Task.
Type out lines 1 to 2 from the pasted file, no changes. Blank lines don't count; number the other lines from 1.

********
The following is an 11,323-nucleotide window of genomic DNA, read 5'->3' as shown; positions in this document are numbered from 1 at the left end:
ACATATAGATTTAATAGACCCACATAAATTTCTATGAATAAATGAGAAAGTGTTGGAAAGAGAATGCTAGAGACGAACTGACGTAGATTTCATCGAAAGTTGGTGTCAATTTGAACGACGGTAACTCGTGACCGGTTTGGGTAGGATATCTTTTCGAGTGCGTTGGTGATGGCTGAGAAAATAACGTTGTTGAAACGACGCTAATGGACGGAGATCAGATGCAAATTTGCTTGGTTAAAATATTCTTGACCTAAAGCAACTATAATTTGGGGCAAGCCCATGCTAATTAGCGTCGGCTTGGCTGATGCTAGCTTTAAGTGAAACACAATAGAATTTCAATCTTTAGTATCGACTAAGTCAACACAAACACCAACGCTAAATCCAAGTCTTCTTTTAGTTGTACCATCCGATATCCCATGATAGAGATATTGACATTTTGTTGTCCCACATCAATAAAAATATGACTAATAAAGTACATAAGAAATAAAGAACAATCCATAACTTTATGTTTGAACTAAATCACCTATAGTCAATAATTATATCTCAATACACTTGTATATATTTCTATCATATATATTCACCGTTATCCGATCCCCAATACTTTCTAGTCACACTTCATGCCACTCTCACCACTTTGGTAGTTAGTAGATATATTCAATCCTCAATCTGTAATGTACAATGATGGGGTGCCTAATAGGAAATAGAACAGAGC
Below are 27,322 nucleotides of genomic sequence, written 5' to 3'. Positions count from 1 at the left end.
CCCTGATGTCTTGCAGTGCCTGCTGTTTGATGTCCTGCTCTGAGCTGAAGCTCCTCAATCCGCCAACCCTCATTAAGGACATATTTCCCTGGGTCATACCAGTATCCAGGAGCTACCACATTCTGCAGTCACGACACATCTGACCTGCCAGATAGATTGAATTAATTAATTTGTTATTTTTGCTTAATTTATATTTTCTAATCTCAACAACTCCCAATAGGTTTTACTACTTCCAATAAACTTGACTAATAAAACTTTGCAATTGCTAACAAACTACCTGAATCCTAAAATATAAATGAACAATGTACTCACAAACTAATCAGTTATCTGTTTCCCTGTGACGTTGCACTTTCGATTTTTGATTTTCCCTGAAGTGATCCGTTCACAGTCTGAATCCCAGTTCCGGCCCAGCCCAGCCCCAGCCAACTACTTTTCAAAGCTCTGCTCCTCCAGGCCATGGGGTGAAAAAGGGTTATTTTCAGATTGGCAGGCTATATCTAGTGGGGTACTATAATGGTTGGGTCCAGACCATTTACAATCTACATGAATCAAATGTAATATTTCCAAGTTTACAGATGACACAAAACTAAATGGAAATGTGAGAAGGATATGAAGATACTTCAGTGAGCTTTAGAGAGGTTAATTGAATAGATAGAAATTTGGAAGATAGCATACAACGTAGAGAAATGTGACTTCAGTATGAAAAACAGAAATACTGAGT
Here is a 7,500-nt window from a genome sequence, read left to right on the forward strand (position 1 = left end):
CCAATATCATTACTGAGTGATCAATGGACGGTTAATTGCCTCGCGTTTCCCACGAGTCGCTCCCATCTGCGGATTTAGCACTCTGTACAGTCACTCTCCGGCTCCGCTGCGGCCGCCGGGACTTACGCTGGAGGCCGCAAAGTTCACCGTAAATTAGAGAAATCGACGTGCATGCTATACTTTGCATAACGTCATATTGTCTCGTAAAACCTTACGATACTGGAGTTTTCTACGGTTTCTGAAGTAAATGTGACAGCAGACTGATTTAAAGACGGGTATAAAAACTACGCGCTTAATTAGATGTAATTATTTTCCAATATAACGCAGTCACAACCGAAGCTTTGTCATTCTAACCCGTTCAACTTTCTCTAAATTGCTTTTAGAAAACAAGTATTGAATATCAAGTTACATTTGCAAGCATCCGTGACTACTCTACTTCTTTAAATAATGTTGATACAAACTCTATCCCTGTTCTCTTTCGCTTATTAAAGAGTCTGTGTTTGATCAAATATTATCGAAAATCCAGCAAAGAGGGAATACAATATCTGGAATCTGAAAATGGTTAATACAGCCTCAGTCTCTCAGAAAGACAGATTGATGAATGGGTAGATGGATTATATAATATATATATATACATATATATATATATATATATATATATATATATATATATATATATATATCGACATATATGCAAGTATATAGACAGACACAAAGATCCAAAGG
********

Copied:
The following is an 11,323-nucleotide window of genomic DNA, read 5'->3' as shown; positions in this document are numbered from 1 at the left end:
ACATATAGATTTAATAGACCCACATAAATTTCTATGAATAAATGAGAAAGTGTTGGAAAGAGAATGCTAGAGACGAACTGACGTAGATTTCATCGAAAGTTGGTGTCAATTTGAACGACGGTAACTCGTGACCGGTTTGGGTAGGATATCTTTTCGAGTGCGTTGGTGATGGCTGAGAAAATAACGTTGTTGAAACGACGCTAATGGACGGAGATCAGATGCAAATTTGCTTGGTTAAAATATTCTTGACCTAAAGCAACTATAATTTGGGGCAAGCCCATGCTAATTAGCGTCGGCTTGGCTGATGCTAGCTTTAAGTGAAACACAATAGAATTTCAATCTTTAGTATCGACTAAGTCAACACAAACACCAACGCTAAATCCAAGTCTTCTTTTAGTTGTACCATCCGATATCCCATGATAGAGATATTGACATTTTGTTGTCCCACATCAATAAAAATATGACTAATAAAGTACATAAGAAATAAAGAACAATCCATAACTTTATGTTTGAACTAAATCACCTATAGTCAATAATTATATCTCAATACACTTGTATATATTTCTATCATATATATTCACCGTTATCCGATCCCCAATACTTTCTAGTCACACTTCATGCCACTCTCACCACTTTGGTAGTTAGTAGATATATTCAATCCTCAATCTGTAATGTACAATGATGGGGTGCCTAATAGGAAATAGAACAGAGC